Though I am glad that SNL responded to the public outcry that there is a major diversity problem, people are acting like SNL is diverse now... It is not. There have been 4 black female actors in SNL's history, but only two Hispanic (males) and no Asians. This is not ok- we should all be continuing with the momentum and outcry for the lack of racial diversity on this show, yet we all seem satisfied that just one group's demands were met. When we only come along one group and forget others who are being marginalized, we are just lying to ourselves. We must not forget other minorities. 

3. We think we are exempt from being racist or bigoted

I love the movie "Guess Who's Coming to Dinner." This movie was so ahead if it's time for many reasons, but namely because Spencer Tracey's character was a progressive man. He stood up for civil rights and believed everyone should be treated equally. But when his daughter brought home a black man, it brought all his true feelings to the surface... and he was conflicted with what he felt.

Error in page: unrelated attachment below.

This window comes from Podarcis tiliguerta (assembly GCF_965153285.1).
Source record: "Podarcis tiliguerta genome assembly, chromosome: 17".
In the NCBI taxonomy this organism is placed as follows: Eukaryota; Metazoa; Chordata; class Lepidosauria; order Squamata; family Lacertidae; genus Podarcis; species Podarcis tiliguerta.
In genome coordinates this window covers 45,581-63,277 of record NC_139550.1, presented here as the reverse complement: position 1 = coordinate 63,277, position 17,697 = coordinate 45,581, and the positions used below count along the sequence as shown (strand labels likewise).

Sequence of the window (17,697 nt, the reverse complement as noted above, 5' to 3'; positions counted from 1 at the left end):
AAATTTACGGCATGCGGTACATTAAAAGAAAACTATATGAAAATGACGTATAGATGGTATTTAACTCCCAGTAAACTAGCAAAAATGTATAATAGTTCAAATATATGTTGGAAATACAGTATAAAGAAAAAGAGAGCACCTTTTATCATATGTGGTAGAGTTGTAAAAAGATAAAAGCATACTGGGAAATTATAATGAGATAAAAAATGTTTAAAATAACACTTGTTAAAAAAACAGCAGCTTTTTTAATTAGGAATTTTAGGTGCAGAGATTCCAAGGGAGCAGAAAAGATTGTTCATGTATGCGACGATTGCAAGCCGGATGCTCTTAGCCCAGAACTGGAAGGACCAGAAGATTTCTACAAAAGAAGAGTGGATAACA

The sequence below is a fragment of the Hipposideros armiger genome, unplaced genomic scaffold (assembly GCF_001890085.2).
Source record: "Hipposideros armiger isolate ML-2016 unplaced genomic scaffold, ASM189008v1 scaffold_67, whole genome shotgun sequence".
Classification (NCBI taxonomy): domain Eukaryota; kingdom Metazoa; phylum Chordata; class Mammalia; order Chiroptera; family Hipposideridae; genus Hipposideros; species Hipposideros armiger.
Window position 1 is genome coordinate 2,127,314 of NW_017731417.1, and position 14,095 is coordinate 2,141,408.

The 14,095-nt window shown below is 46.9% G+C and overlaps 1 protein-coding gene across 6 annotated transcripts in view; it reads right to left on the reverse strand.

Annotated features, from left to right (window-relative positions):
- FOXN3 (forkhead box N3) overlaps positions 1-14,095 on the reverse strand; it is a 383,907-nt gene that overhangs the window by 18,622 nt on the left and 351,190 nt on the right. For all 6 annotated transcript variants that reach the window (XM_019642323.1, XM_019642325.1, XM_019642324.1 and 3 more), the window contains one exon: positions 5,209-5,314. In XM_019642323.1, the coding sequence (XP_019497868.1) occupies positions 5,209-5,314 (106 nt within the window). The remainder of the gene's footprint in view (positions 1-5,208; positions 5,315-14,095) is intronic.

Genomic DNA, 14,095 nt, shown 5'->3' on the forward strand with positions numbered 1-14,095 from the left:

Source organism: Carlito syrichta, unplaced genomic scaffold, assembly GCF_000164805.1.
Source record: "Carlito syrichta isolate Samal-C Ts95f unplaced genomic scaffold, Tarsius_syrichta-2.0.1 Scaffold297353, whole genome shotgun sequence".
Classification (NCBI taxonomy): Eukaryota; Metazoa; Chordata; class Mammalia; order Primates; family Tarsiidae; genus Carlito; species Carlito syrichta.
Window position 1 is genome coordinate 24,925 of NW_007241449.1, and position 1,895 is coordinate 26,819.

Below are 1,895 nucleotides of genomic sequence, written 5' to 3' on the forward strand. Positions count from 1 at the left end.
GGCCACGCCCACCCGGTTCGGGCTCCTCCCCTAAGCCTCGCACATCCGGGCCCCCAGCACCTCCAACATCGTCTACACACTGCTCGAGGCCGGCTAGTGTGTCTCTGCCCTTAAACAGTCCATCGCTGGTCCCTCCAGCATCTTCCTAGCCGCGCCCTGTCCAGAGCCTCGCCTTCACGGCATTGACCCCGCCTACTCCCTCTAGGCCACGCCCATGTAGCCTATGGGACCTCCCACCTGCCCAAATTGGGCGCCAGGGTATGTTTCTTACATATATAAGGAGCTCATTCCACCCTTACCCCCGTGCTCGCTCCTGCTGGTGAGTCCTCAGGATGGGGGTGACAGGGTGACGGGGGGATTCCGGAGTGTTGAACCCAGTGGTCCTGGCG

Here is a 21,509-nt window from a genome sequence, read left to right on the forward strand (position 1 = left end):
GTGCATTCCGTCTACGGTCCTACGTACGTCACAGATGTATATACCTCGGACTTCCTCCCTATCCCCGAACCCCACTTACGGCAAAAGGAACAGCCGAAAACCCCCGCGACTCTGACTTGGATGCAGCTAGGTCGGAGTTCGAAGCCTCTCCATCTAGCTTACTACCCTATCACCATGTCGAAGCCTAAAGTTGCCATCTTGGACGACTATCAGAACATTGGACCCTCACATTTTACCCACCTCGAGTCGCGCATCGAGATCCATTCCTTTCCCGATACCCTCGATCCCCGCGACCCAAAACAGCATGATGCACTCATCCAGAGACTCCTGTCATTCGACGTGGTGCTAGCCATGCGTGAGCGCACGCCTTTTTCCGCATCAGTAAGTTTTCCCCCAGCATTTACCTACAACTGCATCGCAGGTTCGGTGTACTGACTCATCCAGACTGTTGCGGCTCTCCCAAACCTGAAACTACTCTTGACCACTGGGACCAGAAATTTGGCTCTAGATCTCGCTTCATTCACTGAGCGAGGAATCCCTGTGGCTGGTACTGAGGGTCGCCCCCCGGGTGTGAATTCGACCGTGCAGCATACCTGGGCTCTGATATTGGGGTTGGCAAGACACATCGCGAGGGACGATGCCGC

I think we all have feelings that are racially motivated whether we realize it it not. Sometimes an incident can bring these ugly feelings to the surface and we are forced to confront them. 

One of my best friends and I were talking once about how we notice we will either think or say something with racist undertones about other drivers while driving through Garden Grove (a predominantly Asian area). We know that we don't really believe a people group can be categorized as bad drivers, nor would we, two seemingly progressive people, want to ever admit we think these things if we are in a bad place. Yet, if we don't acknowledge these feelings when they come up, we will keep pushing them down, and we will never be able to work on our issues and move forward. We must admit that we all have feelings and thoughts we are not proud of, but should acknowledge them and strive to move towards understanding and respect.

4. As a result of #3, we treat all people who are privileged as others

Socioeconomic status, mixed with race is doing more harm than good in academia. It's actually quite offensive.